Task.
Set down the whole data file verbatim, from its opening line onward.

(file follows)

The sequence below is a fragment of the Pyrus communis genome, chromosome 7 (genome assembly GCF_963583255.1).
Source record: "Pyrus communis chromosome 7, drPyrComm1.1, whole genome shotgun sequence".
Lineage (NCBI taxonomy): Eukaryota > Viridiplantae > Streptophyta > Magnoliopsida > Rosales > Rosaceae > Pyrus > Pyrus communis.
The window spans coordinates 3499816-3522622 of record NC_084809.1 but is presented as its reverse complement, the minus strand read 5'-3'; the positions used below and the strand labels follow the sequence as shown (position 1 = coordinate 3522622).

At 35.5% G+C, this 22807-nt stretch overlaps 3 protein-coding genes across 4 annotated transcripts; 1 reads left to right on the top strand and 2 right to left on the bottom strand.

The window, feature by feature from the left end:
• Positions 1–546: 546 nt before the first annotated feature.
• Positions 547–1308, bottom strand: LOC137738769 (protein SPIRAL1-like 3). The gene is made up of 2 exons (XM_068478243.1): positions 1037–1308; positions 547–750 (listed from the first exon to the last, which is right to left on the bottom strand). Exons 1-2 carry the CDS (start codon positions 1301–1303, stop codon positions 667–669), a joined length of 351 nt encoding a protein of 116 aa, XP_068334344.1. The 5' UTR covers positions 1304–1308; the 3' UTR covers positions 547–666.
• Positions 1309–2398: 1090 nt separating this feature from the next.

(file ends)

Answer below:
The sequence below is a fragment of the Pyrus communis genome, chromosome 7 (genome assembly GCF_963583255.1).
Source record: "Pyrus communis chromosome 7, drPyrComm1.1, whole genome shotgun sequence".
Lineage (NCBI taxonomy): Eukaryota > Viridiplantae > Streptophyta > Magnoliopsida > Rosales > Rosaceae > Pyrus > Pyrus communis.
The window spans coordinates 3499816-3522622 of record NC_084809.1 but is presented as its reverse complement, the minus strand read 5'-3'; the positions used below and the strand labels follow the sequence as shown (position 1 = coordinate 3522622).

At 35.5% G+C, this 22807-nt stretch overlaps 3 protein-coding genes across 4 annotated transcripts; 1 reads left to right on the top strand and 2 right to left on the bottom strand.

The window, feature by feature from the left end:
• Positions 1–546: 546 nt before the first annotated feature.
• Positions 547–1308, bottom strand: LOC137738769 (protein SPIRAL1-like 3). The gene is made up of 2 exons (XM_068478243.1): positions 1037–1308; positions 547–750 (listed from the first exon to the last, which is right to left on the bottom strand). Exons 1-2 carry the CDS (start codon positions 1301–1303, stop codon positions 667–669), a joined length of 351 nt encoding a protein of 116 aa, XP_068334344.1. The 5' UTR covers positions 1304–1308; the 3' UTR covers positions 547–666.
• Positions 1309–2398: 1090 nt separating this feature from the next.